The main objective of this panel is to develop concrete ways to mobilize 30 billion dollars by 2030 in order to close the investment gap in Africa. The Senegales minister retaliated the need for a quick follow-up on the commitments in the Blue Deal while giving a keynote speech at the second-week opening of the water pavilion hosted by SIWI during the COP27.

COP27 President
Minister of Foreign Affairs Sameh Shoukry (center), President of the 27th session of the Conference of Parties

November of this same year 2022, has seen the formation of another fund. In a tweet from the official handle of the COP27, the tweet read “History was made today at COP27 in Sharm El-Sheikh as parties agreed to the establishment of a long-awaited loss and damage fund for assisting developing countries that are particularly vulnerable to the adverse effects of climate change.” 

According to the United Nations Secretary-General António Guterres, the establishment of the fund is an essential step towards justice.

Though many have welcomed the decision to establish a loss and damage fund, many questions linger around its operationalization in the coming period.

Most analysts believe this is not enough to combat climate change but rather a “…much-needed political signal to rebuild broken trust.” This is according to the United Nations Secretary. One other commentator compared the establishment of the fund to a bucket that now needed to be filled. Also, the fund does not directly support the transition to a no-carbon economy but instead bandages climate effects, which will worsen if fossil fuels are not phased out.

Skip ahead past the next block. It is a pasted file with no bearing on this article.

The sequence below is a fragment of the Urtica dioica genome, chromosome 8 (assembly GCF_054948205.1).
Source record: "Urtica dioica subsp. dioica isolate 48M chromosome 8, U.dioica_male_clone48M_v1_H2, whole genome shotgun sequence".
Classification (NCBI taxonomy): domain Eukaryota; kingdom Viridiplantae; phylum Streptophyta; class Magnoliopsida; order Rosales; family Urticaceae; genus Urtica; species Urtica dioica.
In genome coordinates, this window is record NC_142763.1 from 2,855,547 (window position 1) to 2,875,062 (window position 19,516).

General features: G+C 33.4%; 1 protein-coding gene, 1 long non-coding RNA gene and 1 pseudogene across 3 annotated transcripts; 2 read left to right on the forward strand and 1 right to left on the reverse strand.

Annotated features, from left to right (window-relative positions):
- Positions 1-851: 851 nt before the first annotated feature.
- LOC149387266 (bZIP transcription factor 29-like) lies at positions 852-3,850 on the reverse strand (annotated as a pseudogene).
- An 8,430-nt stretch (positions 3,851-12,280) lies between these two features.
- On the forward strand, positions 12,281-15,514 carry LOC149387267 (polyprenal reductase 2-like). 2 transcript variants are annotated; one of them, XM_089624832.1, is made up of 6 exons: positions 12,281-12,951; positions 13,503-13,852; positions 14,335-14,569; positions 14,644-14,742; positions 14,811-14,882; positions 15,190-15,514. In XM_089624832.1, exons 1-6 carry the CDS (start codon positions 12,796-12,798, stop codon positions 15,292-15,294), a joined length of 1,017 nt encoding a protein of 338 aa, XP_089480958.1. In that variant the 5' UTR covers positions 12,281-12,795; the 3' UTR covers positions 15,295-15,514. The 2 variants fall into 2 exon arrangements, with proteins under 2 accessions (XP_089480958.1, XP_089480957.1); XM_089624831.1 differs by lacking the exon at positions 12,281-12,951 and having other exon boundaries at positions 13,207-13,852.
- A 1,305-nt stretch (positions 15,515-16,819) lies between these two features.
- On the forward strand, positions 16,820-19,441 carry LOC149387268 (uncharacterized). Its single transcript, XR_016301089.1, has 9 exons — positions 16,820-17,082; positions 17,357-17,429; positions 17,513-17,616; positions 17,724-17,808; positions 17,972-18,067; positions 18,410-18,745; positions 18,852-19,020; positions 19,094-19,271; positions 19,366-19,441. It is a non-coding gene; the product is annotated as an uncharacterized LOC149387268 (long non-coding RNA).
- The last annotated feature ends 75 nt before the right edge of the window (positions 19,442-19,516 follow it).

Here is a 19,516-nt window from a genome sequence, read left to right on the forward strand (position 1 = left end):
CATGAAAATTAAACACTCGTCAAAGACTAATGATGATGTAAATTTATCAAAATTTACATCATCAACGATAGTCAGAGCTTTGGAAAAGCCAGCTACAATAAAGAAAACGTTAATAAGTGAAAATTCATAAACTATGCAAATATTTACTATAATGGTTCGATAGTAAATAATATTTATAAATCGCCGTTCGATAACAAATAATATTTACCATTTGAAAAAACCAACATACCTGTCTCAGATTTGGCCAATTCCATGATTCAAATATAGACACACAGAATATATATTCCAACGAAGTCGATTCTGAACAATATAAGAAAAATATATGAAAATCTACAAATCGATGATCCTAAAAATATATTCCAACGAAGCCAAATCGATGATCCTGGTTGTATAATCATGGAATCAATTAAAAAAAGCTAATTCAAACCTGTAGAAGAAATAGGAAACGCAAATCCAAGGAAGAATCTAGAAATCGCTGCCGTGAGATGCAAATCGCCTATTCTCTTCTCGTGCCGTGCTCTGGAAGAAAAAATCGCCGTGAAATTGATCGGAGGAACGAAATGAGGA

A combined adaptation and mitigation finance flow in 2022 fell at least US$ 17 billion short of the US$100 billion promised to developing countries. Whereas the African continent contributes the least to climate change, it is yet the most vulnerable in terms of climate change impacts. According to United Nations Environment Program, African countries have to spend five times more on adapting to the climate crisis than on healthcare.

United Nations Environment Program research points to a shortfall in the finance for adaptation. The 2022 Adaptation Gap Report points out that international adaptation finance flows to developing countries are five times to ten below estimated needs and there is a need for over US$300 billion per year by 2030. The United Nations also warns that the ability to mitigate and adapt to climate change is closely connected to loss and lamage financing.